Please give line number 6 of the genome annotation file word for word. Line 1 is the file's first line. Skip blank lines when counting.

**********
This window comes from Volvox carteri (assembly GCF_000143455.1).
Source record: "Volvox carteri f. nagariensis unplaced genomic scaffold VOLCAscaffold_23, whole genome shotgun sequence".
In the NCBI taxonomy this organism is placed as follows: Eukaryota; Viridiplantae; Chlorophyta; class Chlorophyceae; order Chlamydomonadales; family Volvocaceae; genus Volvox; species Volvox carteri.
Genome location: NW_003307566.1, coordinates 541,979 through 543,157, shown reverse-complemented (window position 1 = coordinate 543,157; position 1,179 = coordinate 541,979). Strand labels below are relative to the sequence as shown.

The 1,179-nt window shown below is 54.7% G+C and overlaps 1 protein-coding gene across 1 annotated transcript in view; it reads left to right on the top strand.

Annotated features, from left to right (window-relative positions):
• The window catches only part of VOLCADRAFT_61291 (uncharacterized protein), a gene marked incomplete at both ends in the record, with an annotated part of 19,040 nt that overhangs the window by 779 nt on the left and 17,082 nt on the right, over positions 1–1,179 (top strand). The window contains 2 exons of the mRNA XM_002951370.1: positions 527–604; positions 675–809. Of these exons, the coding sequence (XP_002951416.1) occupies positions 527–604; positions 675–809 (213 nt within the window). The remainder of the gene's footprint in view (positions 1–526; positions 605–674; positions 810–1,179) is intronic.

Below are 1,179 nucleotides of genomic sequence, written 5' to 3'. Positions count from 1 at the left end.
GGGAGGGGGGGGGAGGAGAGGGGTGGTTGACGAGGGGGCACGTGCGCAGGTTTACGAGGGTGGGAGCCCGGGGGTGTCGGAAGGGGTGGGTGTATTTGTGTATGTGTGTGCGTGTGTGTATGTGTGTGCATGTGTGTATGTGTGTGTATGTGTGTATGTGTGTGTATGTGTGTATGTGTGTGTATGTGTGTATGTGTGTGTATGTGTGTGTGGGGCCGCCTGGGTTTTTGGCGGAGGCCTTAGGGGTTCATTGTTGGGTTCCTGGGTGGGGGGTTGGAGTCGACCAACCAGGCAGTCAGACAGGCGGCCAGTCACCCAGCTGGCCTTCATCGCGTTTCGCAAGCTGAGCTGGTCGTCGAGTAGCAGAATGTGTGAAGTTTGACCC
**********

Annotated features, from left to right (window-relative positions):